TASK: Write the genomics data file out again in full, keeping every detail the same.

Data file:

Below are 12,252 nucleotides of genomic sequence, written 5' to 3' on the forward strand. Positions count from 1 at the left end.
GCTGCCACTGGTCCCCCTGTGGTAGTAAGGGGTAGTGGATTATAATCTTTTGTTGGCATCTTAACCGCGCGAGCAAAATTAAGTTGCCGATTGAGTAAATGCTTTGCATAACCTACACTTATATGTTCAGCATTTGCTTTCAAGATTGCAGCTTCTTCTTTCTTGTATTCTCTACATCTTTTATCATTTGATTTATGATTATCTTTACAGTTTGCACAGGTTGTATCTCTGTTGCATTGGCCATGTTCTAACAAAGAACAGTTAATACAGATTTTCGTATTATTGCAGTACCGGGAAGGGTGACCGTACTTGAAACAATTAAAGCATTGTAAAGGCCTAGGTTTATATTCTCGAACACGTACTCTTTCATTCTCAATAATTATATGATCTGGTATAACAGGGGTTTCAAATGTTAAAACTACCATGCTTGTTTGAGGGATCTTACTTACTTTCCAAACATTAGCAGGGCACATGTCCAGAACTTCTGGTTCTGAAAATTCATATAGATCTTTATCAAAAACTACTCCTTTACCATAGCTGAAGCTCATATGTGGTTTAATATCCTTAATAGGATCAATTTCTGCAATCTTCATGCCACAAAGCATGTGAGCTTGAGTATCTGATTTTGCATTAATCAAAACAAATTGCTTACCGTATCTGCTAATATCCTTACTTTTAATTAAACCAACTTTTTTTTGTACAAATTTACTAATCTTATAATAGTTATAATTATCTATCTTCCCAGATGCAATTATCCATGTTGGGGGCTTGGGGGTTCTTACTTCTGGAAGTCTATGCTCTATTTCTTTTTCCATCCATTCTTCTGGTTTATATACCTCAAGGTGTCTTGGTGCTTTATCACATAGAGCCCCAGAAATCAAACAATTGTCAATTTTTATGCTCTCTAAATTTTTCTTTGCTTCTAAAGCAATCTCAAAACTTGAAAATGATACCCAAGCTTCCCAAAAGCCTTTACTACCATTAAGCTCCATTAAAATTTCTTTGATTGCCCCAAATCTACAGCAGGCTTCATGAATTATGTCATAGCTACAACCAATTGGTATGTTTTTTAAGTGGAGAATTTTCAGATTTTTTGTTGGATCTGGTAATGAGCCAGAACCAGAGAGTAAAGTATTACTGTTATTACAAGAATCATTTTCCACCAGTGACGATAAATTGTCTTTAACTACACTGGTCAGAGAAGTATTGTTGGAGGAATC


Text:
Below are 12,252 nucleotides of genomic sequence, written 5' to 3' on the forward strand. Positions count from 1 at the left end.
GCTGCCACTGGTCCCCCTGTGGTAGTAAGGGGTAGTGGATTATAATCTTTTGTTGGCATCTTAACCGCGCGAGCAAAATTAAGTTGCCGATTGAGTAAATGCTTTGCATAACCTACACTTATATGTTCAGCATTTGCTTTCAAGATTGCAGCTTCTTCTTTCTTGTATTCTCTACATCTTTTATCATTTGATTTATGATTATCTTTACAGTTTGCACAGGTTGTATCTCTGTTGCATTGGCCATGTTCTAACAAAGAACAGTTAATACAGATTTTCGTATTATTGCAGTACCGGGAAGGGTGACCGTACTTGAAACAATTAAAGCATTGTAAAGGCCTAGGTTTATATTCTCGAACACGTACTCTTTCATTCTCAATAATTATATGATCTGGTATAACAGGGGTTTCAAATGTTAAAACTACCATGCTTGTTTGAGGGATCTTACTTACTTTCCAAACATTAGCAGGGCACATGTCCAGAACTTCTGGTTCTGAAAATTCATATAGATCTTTATCAAAAACTACTCCTTTACCATAGCTGAAGCTCATATGTGGTTTAATATCCTTAATAGGATCAATTTCTGCAATCTTCATGCCACAAAGCATGTGAGCTTGAGTATCTGATTTTGCATTAATCAAAACAAATTGCTTACCGTATCTGCTAATATCCTTACTTTTAATTAAACCAACTTTTTTTTGTACAAATTTACTAATCTTATAATAGTTATAATTATCTATCTTCCCAGATGCAATTATCCATGTTGGGGGCTTGGGGGTTCTTACTTCTGGAAGTCTATGCTCTATTTCTTTTTCCATCCATTCTTCTGGTTTATATACCTCAAGGTGTCTTGGTGCTTTATCACATAGAGCCCCAGAAATCAAACAATTGTCAATTTTTATGCTCTCTAAATTTTTCTTTGCTTCTAAAGCAATCTCAAAACTTGAAAATGATACCCAAGCTTCCCAAAAGCCTTTACTACCATTAAGCTCCATTAAAATTTCTTTGATTGCCCCAAATCTACAGCAGGCTTCATGAATTATGTCATAGCTACAACCAATTGGTATGTTTTTTAAGTGGAGAATTTTCAGATTTTTTGTTGGATCTGGTAATGAGCCAGAACCAGAGAGTAAAGTATTACTGTTATTACAAGAATCATTTTCCACCAGTGACGATAAATTGTCTTTAACTACACTGGTCAGAGAAGTATTGTTGGAGGAATC